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Maryland

Maryland

Incentives/Policies for Renewables & Efficiency

Printable Version
Local Option - Clean Energy Loan Program   

Last DSIRE Review: 08/27/2014
Program Overview:
State: Maryland
Incentive Type: PACE Financing
Eligible Efficiency Technologies: Locally determined
Eligible Renewable/Other Technologies: Locally determined
Applicable Sectors: Commercial, Residential, Low-Income Residential
Terms:Maximum financing amount locally determined
Authority 1:
Date Enacted:
Date Effective:
MD Political Subdivisions Miscellaneous Provisions §9–1501 et seq.
05/19/2009
10/01/2009
Authority 2:
Date Enacted:
Date Effective:
H.B. 202
05/15/2014
10/01/2014
Summary:

Note: In 2010, the Federal Housing Finance Agency (FHFA), which has authority over mortgage underwriters Fannie Mae and Freddie Mac, directed these enterprises against purchasing mortgages of homes with a PACE lien due to its senior status above a mortgage. Most residential PACE activity subsided following this directive; however, some residential PACE programs are now operating with loan loss reserve funds, appropriate disclosures, or other protections meant to address FHFA's concerns. Commercial PACE programs were not directly affected by FHFA’s actions, as Fannie Mae and Freddie Mac do not underwrite commercial mortgages. Visit PACENow for more information about PACE financing and a comprehensive list of all PACE programs across the country.

Property-Assessed Clean Energy (PACE) financing effectively allows property owners to borrow money to pay for energy improvements. The amount borrowed is typically repaid via a special assessment on the property over a period of years.  In May 2009, Maryland enacted legislation permitting counties and municipal corporations to adopt resolutions or ordinances establishing clean energy loan programs based on the "PACE" model. The legislation includes provisions permitting local governments to issue bonds to fund such financing programs. If adopted by a local governing body, the program allows local property owners to opt in to a renewable energy or eligible energy-efficiency loan program and repay the loan through a surcharge on their property tax bill. The surcharge remains attached to the property upon a change in ownership and is limited to the amount needed to recover costs associated with issuing bonds, financing the loans, and administering the program.

The authorizing legislation describes a series of details that must be included in the local legislation implementing such financing programs, although specific details are largely left at the discretion of the local government. Local governments may generally specify property owner eligibility, eligible improvements or technologies, and loan terms and conditions. However, the state legislation specifically prohibits commercial renewable energy projects larger than 100 kilowatts from participating in local clean energy loan programs. In addition, it dictates that local eligibility requirements for property owners address their ability to repay a loan through a process similar to mortgage loan approval. For a bond issuance, the local government may specify the principal amount, interest rate/variable rate, terms of sale, payment intervals, conditions for redemption before maturity, and other details as necessary. Bonds (serial or term) issued under this provision must mature no later than 40 years after their issue date.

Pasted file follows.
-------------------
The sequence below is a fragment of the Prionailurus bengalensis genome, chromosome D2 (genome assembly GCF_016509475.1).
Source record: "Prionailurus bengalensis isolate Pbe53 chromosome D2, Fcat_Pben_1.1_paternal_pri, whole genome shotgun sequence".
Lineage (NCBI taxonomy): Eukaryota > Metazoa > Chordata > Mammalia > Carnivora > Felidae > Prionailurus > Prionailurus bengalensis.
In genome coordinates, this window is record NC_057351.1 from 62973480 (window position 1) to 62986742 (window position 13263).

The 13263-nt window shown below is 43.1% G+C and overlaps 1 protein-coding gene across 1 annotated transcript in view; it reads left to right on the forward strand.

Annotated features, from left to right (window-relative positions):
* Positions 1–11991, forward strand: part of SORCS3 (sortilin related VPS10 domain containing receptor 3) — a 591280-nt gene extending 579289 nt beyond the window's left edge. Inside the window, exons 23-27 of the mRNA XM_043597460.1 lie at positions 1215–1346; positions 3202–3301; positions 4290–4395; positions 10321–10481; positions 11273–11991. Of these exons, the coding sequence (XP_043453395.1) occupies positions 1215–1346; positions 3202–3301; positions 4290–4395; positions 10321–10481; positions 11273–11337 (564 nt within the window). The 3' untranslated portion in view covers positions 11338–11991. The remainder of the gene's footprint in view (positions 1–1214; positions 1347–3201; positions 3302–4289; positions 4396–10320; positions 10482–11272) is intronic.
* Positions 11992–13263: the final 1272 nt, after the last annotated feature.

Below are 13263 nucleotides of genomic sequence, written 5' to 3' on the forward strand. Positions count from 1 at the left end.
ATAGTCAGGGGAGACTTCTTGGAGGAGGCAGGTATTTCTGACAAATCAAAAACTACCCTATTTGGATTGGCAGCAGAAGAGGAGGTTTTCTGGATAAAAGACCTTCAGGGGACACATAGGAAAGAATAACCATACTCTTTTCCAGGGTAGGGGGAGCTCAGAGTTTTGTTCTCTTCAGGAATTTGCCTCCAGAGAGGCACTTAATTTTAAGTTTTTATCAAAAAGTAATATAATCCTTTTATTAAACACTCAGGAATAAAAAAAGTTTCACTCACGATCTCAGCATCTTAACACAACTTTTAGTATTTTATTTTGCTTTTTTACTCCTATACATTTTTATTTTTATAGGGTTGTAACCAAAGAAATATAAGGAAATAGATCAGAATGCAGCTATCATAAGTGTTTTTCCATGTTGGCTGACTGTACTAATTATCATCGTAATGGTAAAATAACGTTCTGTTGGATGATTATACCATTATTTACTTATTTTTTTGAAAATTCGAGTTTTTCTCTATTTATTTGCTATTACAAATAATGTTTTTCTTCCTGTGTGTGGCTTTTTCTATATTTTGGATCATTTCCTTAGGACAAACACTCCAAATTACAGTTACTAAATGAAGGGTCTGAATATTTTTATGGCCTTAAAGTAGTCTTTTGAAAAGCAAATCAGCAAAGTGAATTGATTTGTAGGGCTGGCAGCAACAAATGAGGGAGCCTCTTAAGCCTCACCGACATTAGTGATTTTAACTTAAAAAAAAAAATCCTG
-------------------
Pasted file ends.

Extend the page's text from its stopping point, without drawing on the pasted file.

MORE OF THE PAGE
The Federal Housing Financing Agency (FHFA) issued a statement in July 2010 concerning the senior lien status associated with most PACE programs. In response to the FHFA statement, most local PACE programs have been suspended until further clarification is provided.

In 2014, the Maryland legislature passed HB 202 (Chapter 473 of the 2014 Law of Maryland) that grants local governments the power to enact a surcharge on a clean energy system owner’s property tax bill to recover the cost associated with financing the loan and administering the loan program. Unpaid surcharges become liens on the property until paid. The bill also gives local authorities greater leeway work with private lenders to make loans to property owners under a local loan program. The changes enabled by H.B. 202 will help local governments implement programs.

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Disclaimer: The information presented on the DSIRE web site provides an unofficial overview of financial incentives and other policies. It does not constitute professional tax advice or other professional financial guidance, and it should not be used as the only source of information when making purchasing decisions, investment decisions or tax decisions, or when executing other binding agreements. Please refer to the individual contact provided below each summary to verify that a specific financial incentive or other policy applies to your project.

While the DSIRE staff strives to provide the best information possible, the DSIRE staff, the N.C. Solar Center, N.C. State University and the Interstate Renewable Energy Council, Inc. make no representations or warranties, either express or implied, concerning the accuracy, completeness, reliability or suitability of the information. The DSIRE staff, the N.C. Solar Center, N.C. State University and the Interstate Renewable Energy Council, Inc. disclaim all liability of any kind arising out of your use or misuse of the information contained or referenced on DSIRE Web pages.

Copyright 2013 - 2014 North Carolina State University, under NREL Subcontract No. XEU-0-99515-01. Permission granted only for personal or educational use, or for use by or on behalf of the U.S. government. North Carolina State University prohibits the unauthorized display, reproduction, sale, and/or distribution of all or portions of the content of the Database of State Incentives for Renewables and Efficiency (DSIRE) without prior, written consent.